Toilets on a fleet of state-of-the-art trains are being re-fitted because of damage caused by high speeds.
Passengers like the train but not its toilets
Plumbing on Pendolino tilting trains has been affected by vibration as they travel at speeds of up to 125mph.
Virgin Trains, which operates the Pendolinos, said leaks had led to customer complaints.
But reports it is to replace automatic doors after passengers complained they could open while the toilet was in use were "absolute rubbish," the firm said.
Technicians have been called out to deal with customers trapped inside toilets with conventionally operated doors after bolts had become stuck, the firm said.
But it denied reports in the Daily Telegraph about automatic doors opening unexpectedly or locking people in.
Problems with disabled toilets on the hi-tech tilting trains however were down to people not using the automatic doors properly, a spokesman said.
"There's a button to close the door and another with a key symbol on it which locks the door and flashes when the door closes," said David Ewart, communications manager with Virgin.
"It's pretty clear what you have to do. We've even got signs in Braille," he added.
Rail watchdog group Passenger Focus, however, said there might be a need for Virgin to have clearer instructions for customers.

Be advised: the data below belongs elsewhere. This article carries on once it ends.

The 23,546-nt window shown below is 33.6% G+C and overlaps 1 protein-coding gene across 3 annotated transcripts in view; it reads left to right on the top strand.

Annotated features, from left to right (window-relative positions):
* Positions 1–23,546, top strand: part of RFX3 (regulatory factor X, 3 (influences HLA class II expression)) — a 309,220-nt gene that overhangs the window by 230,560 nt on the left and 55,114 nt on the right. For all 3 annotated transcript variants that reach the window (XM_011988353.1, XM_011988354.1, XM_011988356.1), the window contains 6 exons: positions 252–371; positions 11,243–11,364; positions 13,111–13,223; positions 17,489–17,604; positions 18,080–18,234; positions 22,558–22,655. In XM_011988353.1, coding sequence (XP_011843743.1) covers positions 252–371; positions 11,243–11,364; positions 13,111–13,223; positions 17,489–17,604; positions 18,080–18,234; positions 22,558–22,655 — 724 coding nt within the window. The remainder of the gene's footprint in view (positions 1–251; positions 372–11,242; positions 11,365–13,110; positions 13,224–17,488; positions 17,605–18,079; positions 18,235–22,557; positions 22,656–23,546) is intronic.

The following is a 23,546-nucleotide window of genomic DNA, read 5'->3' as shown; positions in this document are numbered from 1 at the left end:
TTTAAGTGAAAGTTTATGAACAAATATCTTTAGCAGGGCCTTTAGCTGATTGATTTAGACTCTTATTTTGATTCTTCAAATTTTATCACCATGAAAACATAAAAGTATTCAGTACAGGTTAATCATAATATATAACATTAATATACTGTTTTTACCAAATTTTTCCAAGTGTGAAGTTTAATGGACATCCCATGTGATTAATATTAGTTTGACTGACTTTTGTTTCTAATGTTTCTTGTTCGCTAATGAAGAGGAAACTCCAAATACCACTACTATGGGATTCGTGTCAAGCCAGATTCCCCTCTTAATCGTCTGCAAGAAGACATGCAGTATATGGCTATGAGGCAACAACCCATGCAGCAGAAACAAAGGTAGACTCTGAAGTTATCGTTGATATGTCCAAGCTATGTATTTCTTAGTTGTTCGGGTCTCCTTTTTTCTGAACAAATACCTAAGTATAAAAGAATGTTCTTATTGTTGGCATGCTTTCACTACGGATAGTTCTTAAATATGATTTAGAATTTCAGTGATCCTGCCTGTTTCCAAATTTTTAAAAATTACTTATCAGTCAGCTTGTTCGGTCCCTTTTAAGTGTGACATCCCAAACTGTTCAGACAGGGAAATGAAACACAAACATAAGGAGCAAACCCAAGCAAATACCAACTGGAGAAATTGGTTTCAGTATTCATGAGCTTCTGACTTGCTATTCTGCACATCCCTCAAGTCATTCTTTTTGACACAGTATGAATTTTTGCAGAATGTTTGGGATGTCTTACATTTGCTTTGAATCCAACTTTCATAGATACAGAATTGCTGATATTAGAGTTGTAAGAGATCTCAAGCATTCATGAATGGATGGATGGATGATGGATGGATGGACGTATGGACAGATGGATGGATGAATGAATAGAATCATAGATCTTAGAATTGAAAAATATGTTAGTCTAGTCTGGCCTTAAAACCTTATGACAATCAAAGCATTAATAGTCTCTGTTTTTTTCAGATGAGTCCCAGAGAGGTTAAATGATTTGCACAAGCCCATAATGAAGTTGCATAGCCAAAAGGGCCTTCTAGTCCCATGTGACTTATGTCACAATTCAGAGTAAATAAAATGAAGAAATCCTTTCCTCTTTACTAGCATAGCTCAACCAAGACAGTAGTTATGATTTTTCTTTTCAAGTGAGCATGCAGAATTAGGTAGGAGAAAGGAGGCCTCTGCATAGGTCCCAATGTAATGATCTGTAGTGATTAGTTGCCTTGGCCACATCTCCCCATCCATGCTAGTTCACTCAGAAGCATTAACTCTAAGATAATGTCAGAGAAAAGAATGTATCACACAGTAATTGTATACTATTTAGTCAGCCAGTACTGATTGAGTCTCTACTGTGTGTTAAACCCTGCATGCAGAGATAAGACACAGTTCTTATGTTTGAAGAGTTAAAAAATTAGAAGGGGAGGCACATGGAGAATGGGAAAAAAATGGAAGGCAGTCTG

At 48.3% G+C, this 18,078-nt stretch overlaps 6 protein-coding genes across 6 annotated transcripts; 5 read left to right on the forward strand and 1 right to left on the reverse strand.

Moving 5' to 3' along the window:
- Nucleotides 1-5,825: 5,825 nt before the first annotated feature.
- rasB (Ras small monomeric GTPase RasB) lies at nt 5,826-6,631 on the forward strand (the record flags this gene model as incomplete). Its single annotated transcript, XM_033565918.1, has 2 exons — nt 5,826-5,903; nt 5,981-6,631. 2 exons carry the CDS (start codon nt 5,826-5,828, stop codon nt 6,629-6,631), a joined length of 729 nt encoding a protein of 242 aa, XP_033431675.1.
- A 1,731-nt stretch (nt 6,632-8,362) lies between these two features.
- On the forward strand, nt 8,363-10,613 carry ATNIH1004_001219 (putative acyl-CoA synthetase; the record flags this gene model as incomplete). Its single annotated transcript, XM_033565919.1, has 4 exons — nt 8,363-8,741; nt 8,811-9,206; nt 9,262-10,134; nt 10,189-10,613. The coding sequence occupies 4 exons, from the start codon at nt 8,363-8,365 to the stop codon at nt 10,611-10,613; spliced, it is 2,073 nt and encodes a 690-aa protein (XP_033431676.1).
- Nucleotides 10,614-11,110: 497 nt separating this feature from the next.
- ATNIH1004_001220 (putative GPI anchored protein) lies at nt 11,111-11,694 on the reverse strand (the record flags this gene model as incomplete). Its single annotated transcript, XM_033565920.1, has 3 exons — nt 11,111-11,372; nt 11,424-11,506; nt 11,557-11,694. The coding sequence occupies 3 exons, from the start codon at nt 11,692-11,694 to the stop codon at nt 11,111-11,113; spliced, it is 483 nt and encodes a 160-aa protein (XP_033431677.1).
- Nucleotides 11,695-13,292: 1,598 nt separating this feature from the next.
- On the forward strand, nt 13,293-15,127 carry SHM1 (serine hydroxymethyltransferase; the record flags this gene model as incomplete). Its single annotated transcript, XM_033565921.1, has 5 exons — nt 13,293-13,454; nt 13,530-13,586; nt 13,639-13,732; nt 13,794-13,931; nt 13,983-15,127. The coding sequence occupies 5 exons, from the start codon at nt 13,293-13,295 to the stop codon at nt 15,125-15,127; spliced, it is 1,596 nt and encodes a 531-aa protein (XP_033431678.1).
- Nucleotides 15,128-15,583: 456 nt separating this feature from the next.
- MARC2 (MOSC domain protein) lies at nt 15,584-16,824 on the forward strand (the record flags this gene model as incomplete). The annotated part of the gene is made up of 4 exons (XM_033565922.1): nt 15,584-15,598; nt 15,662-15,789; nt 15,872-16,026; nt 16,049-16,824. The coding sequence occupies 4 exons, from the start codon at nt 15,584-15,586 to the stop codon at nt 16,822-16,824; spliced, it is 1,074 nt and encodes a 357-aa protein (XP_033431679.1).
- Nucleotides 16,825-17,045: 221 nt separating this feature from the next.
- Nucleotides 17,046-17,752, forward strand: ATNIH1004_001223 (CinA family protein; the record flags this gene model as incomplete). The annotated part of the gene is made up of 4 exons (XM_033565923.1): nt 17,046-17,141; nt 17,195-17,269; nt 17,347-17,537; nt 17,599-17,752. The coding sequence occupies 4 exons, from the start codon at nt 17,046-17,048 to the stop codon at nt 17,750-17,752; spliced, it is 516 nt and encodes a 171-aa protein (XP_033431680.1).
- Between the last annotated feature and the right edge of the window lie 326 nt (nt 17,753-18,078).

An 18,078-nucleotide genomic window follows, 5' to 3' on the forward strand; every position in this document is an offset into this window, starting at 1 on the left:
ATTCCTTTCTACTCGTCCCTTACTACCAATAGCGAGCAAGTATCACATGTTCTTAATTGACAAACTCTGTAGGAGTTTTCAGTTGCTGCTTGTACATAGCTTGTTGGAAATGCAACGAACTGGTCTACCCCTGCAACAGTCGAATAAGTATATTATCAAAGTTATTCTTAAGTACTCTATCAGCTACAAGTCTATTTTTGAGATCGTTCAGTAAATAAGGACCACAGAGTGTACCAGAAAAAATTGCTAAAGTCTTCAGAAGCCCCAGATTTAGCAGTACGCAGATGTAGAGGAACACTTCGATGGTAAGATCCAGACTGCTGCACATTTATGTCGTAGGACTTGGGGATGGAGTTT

And the new plumbing may help with a problem raised regularly by travellers, according to the watchdog.
A spokeswoman said: "Having clean and pleasant toilets available hasn't always been the case on Pendolinos and passengers have flagged this up to us."
The watchdog's annual survey of 1,500 passengers using the line between London and Glasgow found 52% were satisfied with the state of the toilets - below the average for passengers on all Britain's train companies.
Virgin admits passengers have complained about onboard smells from the toilet system.
"We have got a programme underway to re-design the toilet pipe work," said David Ewart.
Problems follow a ban on old style toilets that flushed onto tracks
"It has been shown to develop leakages because of vibration at high speed and the work is intended to make it more robust."
Industry experts say the airline-style toilets on the Pendolinos, which in order to meet new health and safety guidelines store waste on board rather than flushing it straight onto the tracks, are also prone to blockages.
"People just ignore the warnings about what they can flush," explained Chris Milner, deputy editor of The Railway Magazine.